Euromonitor outlines top food trends for 2021

1 Mar 2021

The pandemic unquestionably altered consumer behavior, and going into 2021, Euromonitor International released a report detailing just how different those behaviors will be in a world that is acclimatizing to the realities of a COVID-present world and whether they will stick around for the long term.

In its findings, the market research firm found that consumers will be demanding, anxious, and creative in dealing with change, and as a result, resilience and adaptability to be the driving forces behind the top global consumer trends in 2021. Brands featuring purpose-driven initiatives, facilitating convenience and spontaneity through e-commerce, and catering to consumers concerned with safety as well as self-fulfillment will be those businesses that pull ahead in the coming year.

Euromonitor outlines top food trends for 2021
Image via Shayda Torabi on Unsplash

Throughout its trend list, Euromonitor repeatedly identified applications for technology in consumer interaction. From QR codes on packaging to help consumers avoid unnecessary touching of packaging to the incorporation of VR and AR in order to incorporate the immersive online connection experiences that people are seeking, companies need to look beyond just what is inside of a package and consider what is on the outside as well.

Wellness is another trend that wove its way through Euromonitor’s list and even received its own shoutout as a trend that merits the attention of manufacturers and retailers. While better-for-you and health-conscious consumers have been a driving force behind product development and market trends in recent years, going into 2021, consumers are going to be more serious as wellness bleeds into safety concerns. Consumer needs will evolve from basic hygiene to general health, and solutions like curbside pickup, e-commerce and contactless payment will be attractive. Data from Euromonitor show that 44% of consumers are now comfortable with the idea of receiving a delivery from a drone or a robot, indicating that the movement to automized delivery and less in-person shopping may now compete long-term against more traditional retail channels and will require manufacturers to reconsider their supply chains and distribution channels for consumers that are no longer interested in shopping in person due to hygeine concerns.

However, that’s not to say that better-for-you products have taken a back seat. Now more than ever, consumers are looking to food and beverage as a tool to help them become their healthiest selves from the inside out. Consumers previously turned to quick-fix products and services like functional foods, self-indulgent luxuries and technologies that supported mindfulness, but now mental wellbeing has become the primary consideration for many. As a result, consumers are resorting to nostalgic comforts like childhood snacks that provide immediate stress relief. Mondelez found a similar trend in its annual State of Snacking report which identified comfort as the No. 1 consideration for 53% of consumers who were purchasing nostalgic childhood brands.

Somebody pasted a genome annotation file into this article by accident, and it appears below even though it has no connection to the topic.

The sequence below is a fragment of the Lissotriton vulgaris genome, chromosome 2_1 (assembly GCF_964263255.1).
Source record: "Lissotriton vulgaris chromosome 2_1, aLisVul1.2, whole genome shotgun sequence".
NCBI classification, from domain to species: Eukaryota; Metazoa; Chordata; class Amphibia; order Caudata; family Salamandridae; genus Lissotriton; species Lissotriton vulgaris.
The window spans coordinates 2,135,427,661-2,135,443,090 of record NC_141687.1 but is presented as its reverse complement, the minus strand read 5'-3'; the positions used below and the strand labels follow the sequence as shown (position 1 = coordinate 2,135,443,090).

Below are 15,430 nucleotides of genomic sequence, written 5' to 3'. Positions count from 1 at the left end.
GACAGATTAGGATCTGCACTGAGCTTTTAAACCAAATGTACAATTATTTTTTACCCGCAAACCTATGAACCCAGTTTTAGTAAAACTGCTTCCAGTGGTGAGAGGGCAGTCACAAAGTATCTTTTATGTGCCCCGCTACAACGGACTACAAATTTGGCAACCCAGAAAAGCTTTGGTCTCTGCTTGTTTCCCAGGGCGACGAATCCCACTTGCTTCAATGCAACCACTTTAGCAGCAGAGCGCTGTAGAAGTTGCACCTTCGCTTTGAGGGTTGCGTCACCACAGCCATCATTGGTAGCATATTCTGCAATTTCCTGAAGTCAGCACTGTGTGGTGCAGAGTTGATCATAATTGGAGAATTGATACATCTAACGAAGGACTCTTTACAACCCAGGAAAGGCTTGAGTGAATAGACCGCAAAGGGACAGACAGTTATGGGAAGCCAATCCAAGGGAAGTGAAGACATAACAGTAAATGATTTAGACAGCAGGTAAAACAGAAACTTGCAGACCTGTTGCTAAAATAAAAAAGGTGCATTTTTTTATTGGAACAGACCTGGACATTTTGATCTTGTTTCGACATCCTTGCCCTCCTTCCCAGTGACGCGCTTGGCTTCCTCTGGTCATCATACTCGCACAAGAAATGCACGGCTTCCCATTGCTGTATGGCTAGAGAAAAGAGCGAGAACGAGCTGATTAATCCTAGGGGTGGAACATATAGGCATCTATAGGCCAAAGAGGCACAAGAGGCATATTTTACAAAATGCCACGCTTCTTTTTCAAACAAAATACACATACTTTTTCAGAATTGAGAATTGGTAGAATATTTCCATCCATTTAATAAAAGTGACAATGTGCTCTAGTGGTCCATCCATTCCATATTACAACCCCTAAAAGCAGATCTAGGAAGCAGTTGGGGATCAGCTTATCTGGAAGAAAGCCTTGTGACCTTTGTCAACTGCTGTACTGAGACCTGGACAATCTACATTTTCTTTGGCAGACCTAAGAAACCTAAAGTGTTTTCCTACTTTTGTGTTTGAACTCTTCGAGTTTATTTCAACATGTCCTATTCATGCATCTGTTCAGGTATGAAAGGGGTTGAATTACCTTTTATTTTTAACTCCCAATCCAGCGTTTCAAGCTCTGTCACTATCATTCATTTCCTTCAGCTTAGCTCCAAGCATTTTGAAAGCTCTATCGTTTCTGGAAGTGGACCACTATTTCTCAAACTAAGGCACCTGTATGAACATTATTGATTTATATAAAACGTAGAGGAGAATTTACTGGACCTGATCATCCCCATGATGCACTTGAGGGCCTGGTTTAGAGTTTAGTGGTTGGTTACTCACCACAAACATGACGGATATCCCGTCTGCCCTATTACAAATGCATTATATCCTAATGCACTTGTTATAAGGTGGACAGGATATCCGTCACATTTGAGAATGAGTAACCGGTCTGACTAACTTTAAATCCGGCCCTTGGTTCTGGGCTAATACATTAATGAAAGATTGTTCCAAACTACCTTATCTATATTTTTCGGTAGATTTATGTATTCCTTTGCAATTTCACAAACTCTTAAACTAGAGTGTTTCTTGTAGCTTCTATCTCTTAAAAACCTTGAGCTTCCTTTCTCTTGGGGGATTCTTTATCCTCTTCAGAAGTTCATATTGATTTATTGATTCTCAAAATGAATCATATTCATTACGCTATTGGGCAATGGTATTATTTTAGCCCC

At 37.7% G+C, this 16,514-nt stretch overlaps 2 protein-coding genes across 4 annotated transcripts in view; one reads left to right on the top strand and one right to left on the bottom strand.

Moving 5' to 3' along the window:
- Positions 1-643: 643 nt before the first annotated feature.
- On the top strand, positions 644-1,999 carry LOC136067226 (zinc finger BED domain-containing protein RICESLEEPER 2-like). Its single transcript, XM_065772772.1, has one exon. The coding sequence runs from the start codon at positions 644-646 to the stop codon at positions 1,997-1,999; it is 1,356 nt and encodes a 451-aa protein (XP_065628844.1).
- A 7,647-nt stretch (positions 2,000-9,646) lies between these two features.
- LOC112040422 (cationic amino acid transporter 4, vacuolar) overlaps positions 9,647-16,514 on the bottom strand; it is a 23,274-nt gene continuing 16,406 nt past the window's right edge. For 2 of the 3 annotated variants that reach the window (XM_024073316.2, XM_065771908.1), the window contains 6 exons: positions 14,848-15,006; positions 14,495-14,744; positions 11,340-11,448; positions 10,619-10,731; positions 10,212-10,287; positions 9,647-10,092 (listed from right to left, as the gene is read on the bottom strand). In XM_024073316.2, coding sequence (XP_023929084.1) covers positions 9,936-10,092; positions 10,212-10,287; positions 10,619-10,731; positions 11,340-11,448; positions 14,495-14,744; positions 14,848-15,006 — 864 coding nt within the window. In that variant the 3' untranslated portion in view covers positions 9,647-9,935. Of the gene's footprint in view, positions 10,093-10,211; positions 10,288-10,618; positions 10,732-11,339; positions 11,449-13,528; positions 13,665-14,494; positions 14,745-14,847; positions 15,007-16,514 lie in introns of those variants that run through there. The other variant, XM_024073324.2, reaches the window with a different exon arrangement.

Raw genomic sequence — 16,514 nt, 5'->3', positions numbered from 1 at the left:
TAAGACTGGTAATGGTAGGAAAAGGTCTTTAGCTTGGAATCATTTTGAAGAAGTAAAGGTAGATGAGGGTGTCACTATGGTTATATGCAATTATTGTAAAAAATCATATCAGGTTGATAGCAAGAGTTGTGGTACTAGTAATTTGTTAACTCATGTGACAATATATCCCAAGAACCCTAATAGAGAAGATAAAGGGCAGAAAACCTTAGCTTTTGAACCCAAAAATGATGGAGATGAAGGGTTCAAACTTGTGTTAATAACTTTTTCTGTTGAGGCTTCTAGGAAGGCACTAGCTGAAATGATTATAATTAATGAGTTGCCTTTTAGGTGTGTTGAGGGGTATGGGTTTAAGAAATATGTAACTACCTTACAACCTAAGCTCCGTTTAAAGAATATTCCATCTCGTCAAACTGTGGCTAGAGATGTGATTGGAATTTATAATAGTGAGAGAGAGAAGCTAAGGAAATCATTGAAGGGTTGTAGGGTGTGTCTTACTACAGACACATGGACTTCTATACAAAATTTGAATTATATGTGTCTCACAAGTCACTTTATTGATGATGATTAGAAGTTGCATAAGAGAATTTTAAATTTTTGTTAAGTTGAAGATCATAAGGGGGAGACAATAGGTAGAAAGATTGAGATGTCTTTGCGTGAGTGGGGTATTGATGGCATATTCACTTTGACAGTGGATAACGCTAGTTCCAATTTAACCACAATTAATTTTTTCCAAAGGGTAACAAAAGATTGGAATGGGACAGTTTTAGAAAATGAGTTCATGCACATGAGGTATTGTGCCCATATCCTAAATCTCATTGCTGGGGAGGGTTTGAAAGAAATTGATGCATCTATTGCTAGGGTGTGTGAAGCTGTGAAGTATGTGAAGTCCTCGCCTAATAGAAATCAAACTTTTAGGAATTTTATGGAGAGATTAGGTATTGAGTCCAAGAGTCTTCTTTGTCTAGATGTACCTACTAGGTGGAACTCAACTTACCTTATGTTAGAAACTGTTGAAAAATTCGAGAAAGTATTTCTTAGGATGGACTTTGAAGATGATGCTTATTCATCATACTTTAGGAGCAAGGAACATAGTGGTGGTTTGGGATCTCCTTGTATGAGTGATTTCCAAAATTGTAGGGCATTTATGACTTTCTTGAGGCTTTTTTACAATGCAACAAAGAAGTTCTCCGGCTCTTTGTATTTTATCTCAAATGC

Outside of comfort, consumers will continue seeking holistic solutions like diet and lifestyle changes over topical ones to maintain mental health. Some of these changes will come in the form of incorporating more homeopathic wellness solutions into diets. Staci Brinkman, co-founder and CEO of Sips predicts in 2021, anti-inflammatory teas that incorporate ingredients like turmeric, ginger, cinnamon and licorice root will be very popular as the world looks for affordable and accessible remedies to calm the mind and body.

At the same time, not all consumers are interested in bettering themselves through their food choices. Euromonitor found companies are identifying growth opportunities across affordable luxuries like alcoholic drinks and indulgences like packaged food. Thoughtful spending on luxuries will be an important consideration for consumers that are facing economic uncertainty. Limited disposable incomes have already driven a 10% increase in sales growth at discount retailers like Aldi and Lidl between 2019 and 2020. This growth in consumer preference for discount solutions is reflected by a study from the International Food Information Council that found 28% of people were concerned about their ability to afford enough food in 2021.

Nevertheless, Euromonitor pointed out that for those that can afford a little extra, brands should find innovative ways to regain value and enhance the price-value equation. The market research company suggested convenience, increased online penetration, fast last-mile delivery or add-on services as potential solutions.

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